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Best way to gain knowledge in residential renovation & repair

Best way to gain knowledge in residential renovation & repair

Best way to gain knowledge in residential renovation & repair

Hi all,

I'm looking for some feedback on what is the best way to gain knowledge in residential (one- and two-family small) renovation & repair. I was hoping to find a more senior structural engineer with experience in this sub-field to be an "apprentice" to, or something like that. However it seems that most of the structural engineers who I've come across in this sub-field work for themselves and aren't interested/don't need assistance. Do you think I'm correct in this assessment, or have I just not found the right person? If I am correct, then what are my other options for gaining knowledge in this sub-field. I've bought several books and I've found some helpful online resources like this website, but it seems like residential renovation and repair involves a lot of unknowns and details that are gained only by having experience, knowing what to look for and what questions to ask. Most of my experience to date has been structural design of new larger commercial buildings.

Thanks in advance for your insights.

RE: Best way to gain knowledge in residential renovation & repair

I would recommend talking to contractors better introduce you to the field. They may not have the expertise in providing direction from an engineering standpoint; however, their knowledge and experience (depending on the quality of contractor) can be enlightening into the "way things are done in the field" and possible pitfalls to avoid. If you've been working as a design engineer, you'll likely see how the structural concepts apply to this field beyond the information you glean from the contractors. Continuous load paths still apply; bending is still bending, correct application of load combinations is important; etc. One thing you might note is that simplifying assumptions are more common. Of course, these err on the conservative side but they tend to be less significant in increasing construction costs and allow an engineer to do his work in MUCH less time.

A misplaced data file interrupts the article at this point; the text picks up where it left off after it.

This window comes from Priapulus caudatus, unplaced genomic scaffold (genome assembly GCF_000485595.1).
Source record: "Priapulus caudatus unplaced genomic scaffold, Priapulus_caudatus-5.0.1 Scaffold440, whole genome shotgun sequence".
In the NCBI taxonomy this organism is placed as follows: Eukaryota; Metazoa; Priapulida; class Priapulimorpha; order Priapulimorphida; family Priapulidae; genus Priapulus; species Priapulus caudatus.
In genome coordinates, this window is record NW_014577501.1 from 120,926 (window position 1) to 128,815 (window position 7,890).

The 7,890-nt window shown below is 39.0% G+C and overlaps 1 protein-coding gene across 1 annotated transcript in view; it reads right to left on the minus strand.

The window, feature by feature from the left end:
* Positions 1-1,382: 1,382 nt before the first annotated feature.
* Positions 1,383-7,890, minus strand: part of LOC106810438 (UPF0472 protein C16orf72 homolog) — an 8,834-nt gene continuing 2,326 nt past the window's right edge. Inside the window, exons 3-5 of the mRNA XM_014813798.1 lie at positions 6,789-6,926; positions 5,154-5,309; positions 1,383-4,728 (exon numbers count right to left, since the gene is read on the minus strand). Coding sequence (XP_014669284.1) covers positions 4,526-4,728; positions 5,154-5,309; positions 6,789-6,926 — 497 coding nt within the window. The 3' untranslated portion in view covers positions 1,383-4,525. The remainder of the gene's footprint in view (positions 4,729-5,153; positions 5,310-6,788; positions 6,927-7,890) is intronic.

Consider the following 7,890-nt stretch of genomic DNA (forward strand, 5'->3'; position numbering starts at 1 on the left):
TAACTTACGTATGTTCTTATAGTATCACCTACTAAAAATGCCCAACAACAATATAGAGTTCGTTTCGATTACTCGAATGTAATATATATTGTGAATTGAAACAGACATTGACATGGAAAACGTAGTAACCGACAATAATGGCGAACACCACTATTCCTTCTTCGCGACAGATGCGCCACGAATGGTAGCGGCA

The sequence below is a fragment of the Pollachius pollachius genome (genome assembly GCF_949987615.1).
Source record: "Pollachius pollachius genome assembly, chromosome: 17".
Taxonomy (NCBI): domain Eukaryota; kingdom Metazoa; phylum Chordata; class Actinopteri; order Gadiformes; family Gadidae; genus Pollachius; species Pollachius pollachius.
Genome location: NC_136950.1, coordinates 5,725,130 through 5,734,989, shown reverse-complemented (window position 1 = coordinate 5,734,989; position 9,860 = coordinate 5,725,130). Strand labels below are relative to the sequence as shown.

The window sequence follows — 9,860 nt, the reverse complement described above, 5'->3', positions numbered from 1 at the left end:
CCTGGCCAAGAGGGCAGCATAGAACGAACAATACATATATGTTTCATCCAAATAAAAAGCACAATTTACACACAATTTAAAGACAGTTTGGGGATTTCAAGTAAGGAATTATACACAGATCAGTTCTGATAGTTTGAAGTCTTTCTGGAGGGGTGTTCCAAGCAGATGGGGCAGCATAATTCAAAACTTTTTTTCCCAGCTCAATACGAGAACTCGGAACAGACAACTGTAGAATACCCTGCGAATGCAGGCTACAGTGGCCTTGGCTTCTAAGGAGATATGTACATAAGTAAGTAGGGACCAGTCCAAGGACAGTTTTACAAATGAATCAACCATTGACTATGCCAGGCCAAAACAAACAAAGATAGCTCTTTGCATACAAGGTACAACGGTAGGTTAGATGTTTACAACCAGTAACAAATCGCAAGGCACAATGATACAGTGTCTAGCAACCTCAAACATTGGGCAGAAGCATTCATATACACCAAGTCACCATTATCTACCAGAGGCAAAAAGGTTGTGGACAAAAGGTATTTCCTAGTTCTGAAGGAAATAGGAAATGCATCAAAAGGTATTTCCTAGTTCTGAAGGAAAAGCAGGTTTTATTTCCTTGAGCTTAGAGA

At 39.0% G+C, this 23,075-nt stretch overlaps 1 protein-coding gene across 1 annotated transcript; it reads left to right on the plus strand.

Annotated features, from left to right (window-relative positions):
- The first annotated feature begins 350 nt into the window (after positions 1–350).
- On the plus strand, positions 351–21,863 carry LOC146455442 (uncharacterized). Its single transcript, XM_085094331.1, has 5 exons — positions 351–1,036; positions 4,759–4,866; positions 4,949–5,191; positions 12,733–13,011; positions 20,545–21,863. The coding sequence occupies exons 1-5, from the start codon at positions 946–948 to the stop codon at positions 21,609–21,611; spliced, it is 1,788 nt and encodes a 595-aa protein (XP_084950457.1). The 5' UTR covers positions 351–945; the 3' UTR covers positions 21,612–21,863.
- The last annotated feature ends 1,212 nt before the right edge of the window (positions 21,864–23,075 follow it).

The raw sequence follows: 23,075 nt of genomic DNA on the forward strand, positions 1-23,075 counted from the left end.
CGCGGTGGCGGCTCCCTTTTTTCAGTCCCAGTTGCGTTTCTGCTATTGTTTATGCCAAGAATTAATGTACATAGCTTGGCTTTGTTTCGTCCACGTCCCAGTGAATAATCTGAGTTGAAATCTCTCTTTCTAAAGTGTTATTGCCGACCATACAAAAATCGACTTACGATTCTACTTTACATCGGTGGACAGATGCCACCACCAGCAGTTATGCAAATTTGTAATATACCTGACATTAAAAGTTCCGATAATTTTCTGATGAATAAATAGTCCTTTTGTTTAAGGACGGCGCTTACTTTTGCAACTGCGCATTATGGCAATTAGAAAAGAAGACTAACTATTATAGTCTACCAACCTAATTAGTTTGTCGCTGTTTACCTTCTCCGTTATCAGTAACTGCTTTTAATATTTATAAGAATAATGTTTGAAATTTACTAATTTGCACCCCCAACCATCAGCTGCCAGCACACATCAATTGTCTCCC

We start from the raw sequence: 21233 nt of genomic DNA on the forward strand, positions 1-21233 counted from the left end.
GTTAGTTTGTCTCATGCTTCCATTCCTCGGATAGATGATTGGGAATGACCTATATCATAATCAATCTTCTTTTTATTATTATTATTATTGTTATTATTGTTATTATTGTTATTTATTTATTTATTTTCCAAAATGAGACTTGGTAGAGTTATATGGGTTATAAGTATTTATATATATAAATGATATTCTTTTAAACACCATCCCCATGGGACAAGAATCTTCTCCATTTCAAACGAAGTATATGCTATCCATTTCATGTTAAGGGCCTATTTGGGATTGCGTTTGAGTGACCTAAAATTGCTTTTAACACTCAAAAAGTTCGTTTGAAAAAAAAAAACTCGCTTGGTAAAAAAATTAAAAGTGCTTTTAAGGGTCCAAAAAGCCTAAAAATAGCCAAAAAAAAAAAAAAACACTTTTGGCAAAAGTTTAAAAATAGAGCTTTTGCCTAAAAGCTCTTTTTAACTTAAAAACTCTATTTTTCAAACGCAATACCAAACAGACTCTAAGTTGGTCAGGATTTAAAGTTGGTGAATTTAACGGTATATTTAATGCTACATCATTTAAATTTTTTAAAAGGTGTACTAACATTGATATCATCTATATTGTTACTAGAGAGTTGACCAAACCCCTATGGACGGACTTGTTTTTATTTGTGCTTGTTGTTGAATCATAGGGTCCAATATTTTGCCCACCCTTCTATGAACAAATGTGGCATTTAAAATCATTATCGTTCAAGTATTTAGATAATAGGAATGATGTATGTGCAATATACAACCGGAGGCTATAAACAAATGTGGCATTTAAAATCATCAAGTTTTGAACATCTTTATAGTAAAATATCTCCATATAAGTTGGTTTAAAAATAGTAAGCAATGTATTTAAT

If you have engineering concerns beyond that and you still feel the need for support, engineering seminars or even additional college courses might be in order that focus on wood construction. (I'm not being demeaning or critical as I'm sure you have your college education; however, very few - if any - established curricula can hit all of the topics needed to do all types of structural engineering.)

RE: Best way to gain knowledge in residential renovation & repair

Muncher- excellent point re talking to contractors and just being on site as much as possible too. I am on the lookout for good seminars and other continuing ed courses too. It still seems like some sort of mentoring program would be beneficial, speaking from my humble opinion. All the structural engineers I know doing residential work are independent people working for themselves. Not really any opportunities in that space for a newbie to ask questions, bounce around ideas, get advice. In my humble opinion....

RE: Best way to gain knowledge in residential renovation & repair

It is very tough to get good training in this profession, let alone get specific training in a narrow market like residential. In my (few) years of experience I have found that the engineers run from excellent to "stamp anything for money" with not much in between.

Either case, they usually aren't interested in any help because they run low-overhead, small shops, with reasonably stable market shares. They aren't growing, so they rarely need any added staff.

My best advice for this scenario would be to try to get a job with a local government. Personally I interned for a little over a year with a Structural Engineer who specialised in residential and small buildings, they moved onto Bridge Maintenance with the Federal Government (here in Canada). Best decision I've ever made: You will learn far more about that to do and not to do by seeing and repairing very old designs than anything else you could do.

I've now started a small engineering firm doing exactly what you're looking to do... And it has been in large part thanks to my experience with Bridges that I feel confident about how to repair an existing structure. The renovation and repurposing of existing structures you simply cannot learn without a Mentor. Not safely or without extreme liaibility at least!

Good luck, and ask lots of questions around here. That will help a great deal!

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